By Cristina Utti MA, MFA
According to the World Health Organization, over one million people die by suicide annually.
In the United States alone, over 40,000 people take their own life every year, making it the tenth leading cause of death in our country. That is one American every 12.95 minutes. The American Foundation for Suicide Prevention claims 90% of those that die by suicide had a diagnosable psychiatric disorder at the time of their death. People with depression and other mood disorders are the number one risk, people with addictions coming in second. The National Alliance on Mental Illness has found that roughly 53% of people with substance addictions have one or more severe mental disorders. People with the disease of addiction are at high risk for suicide.
The underlying causes of addiction vary from person to person. Most people start out young, experimenting with substances. As a person uses more often, they build a tolerance, which leads to using more to achieve the desired effect. This is the leeway into addiction. Some people use substances because they are trying to achieve balance within themselves for mood disorders such as depression or anxiety. Using marijuana, alcohol, or other substances may make them feel calmer, or happier, so they self-medicate, never getting to the root of the problem. For many Americans, addiction begins with a prescription from the doctor. Individuals with anxiety may be prescribed benzodiazepines. People that suffer chronic physical pain, or who have undergone surgery are prescribed pain medications, usually opioids. Addiction is a complex disease that originates from a culmination of factors. This is one of the reasons why the holistic philosophy of treating addiction works so well. Holistic therapy treats the whole person, not just the alcohol or drug problem.
When someone we care about is suffering from addiction, we are constantly concerned for their health and well-being.
It is quite ordinary to worry about what mood they will be in, whether they are driving under the influence and may get into a car accident, missing work or school, or suffering a serious overdose. The threat of suicide usually does not enter our mind, but this is a very real, serious risk. There is an undeniable correlation between addiction and suicide. Information from the Center for Disease Control claims addicts are six times more likely to commit suicide than someone who does not suffer from addiction. Alcoholism is directly linked to approximately 50% of all suicides worldwide.
Besides the glaring reason that someone who is high on substances is not in their right mind and at an increase risk of suicide while under the influence, there are other factors as well. As previously mentioned, people with addiction disorders often have co-occurring mood or mental disorders. Someone with depression is at a very high risk for suicide. Depression can be the reason someone gets addicted to drugs, and depression can happen when they are coming off of drugs.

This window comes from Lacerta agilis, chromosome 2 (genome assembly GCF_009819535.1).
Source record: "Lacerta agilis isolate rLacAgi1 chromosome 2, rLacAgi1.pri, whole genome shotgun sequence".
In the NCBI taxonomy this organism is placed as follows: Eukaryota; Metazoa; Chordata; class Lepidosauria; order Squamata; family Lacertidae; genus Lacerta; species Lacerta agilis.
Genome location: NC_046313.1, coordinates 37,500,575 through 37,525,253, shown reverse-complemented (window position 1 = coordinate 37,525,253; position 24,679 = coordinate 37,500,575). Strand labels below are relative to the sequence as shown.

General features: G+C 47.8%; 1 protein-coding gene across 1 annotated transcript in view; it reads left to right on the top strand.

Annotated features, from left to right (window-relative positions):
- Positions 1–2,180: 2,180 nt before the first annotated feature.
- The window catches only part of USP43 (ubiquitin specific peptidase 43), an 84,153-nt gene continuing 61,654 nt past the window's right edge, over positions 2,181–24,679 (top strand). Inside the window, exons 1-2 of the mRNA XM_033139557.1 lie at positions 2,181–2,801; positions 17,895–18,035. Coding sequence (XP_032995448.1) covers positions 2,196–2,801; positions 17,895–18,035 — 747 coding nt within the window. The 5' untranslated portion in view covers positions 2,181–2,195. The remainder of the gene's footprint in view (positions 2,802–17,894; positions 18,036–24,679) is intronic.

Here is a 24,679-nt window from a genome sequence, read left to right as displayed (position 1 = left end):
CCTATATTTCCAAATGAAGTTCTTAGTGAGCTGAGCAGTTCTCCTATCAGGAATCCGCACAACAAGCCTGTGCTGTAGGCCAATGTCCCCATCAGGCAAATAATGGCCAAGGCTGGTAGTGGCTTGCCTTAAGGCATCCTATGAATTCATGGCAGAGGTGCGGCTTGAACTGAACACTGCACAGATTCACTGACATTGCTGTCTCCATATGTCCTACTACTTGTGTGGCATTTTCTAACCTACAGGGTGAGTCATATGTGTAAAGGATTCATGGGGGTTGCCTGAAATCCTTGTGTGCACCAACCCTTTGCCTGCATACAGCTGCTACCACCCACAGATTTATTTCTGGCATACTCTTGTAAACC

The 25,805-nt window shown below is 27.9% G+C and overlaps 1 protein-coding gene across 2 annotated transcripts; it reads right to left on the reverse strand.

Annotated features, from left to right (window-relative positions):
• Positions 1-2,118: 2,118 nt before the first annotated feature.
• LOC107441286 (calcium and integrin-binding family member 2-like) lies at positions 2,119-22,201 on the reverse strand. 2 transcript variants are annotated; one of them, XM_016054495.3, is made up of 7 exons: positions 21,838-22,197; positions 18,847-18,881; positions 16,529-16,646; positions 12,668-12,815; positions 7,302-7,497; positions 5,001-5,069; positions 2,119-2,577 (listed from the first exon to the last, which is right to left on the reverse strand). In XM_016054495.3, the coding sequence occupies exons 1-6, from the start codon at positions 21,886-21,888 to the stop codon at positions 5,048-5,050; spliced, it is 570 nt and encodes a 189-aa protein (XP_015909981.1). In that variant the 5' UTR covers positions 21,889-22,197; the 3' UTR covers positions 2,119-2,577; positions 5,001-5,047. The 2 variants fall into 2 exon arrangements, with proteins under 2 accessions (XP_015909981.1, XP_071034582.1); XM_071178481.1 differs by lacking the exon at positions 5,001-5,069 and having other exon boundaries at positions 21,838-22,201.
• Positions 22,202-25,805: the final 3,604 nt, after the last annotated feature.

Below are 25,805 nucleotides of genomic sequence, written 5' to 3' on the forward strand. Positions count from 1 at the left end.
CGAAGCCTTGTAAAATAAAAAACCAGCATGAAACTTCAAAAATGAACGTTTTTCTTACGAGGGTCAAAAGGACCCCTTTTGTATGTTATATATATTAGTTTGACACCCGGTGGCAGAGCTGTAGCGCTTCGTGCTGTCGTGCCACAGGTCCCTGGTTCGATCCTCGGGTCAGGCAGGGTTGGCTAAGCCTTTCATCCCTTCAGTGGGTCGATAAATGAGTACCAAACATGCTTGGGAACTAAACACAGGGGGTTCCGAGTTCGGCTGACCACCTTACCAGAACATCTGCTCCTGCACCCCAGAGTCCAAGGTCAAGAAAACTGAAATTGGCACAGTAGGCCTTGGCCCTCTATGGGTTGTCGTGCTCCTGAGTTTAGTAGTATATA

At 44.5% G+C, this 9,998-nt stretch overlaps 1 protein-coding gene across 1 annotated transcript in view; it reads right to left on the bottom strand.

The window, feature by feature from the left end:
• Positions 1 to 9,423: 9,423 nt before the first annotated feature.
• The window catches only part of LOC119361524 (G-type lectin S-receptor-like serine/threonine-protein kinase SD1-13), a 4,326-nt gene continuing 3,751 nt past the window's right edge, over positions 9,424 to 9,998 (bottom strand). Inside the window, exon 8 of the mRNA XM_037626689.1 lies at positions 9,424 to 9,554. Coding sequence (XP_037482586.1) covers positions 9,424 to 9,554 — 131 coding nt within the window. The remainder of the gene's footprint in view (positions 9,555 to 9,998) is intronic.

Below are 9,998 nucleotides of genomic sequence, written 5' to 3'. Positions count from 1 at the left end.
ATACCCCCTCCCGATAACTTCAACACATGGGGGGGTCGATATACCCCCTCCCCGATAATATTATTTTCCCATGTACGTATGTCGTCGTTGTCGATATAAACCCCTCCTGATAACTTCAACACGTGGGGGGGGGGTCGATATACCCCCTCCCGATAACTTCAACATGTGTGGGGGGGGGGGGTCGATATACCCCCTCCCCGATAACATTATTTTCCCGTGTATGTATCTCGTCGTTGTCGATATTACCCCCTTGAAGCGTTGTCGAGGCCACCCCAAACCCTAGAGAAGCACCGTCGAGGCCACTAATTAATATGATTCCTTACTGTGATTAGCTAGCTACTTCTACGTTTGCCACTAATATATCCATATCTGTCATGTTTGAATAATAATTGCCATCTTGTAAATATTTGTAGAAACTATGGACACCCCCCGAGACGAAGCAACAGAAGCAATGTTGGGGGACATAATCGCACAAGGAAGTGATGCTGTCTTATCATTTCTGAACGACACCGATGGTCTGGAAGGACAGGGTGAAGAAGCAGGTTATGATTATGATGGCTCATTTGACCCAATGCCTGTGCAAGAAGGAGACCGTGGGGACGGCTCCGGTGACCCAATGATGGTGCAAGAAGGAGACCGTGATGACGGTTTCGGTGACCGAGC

Once a person gets clean, they are not quite in the clear.
People in recovery are also at risk. Once someone admits they have a problem and seeks treatment, the next step is detox, then dealing with all of the feelings that they have been burying with drugs and/or alcohol. Usually by the time someone enters a drug rehabilitation facility, they have made quite a mess of their lives. The first year is crucial in recovery. The recovering person may be overwhelmed with feelings of remorse, shame, guilt, and hopelessness at the mess they have made, and the people that they have hurt, and they no longer have the crutch of substances to deal with all of these emotions. This can be enough to push some people over the edge. It takes at least one full year in sobriety to the mind to clear and to begin to get emotionally healthy.
There may not always be warnings for suicide, but more often, suicide just does not happen out of the blue.
If you are concerned about a loved one, here are some signs not to miss:
- A significant episode of depression or anxiety
- Feelings of self-loathing, worthlessness, guilt, and/or shame
- An illness or medication that changes one’s mood or outlook on life
- A personal crisis, such as divorce or the death of a loved one
- Isolating – not doing the things the person once enjoyed
- Talking about suicide – this should never be taken lightly, if someone is talking about it, then they have already thought about it
- Saying goodbye – unusual calls or visits to say goodbye
- Getting affairs in order- making a will, giving away possessions, etc.
With education and guidance, suicide can be prevented. If you think someone you love is at risk for suicide, you can call the National Suicide Prevention Lifeline at 1-800-273-8255. English and Spanish language speaking counselors are available 24/7. If you have a love one struggling with addiction, or just getting clean, be aware of the signs.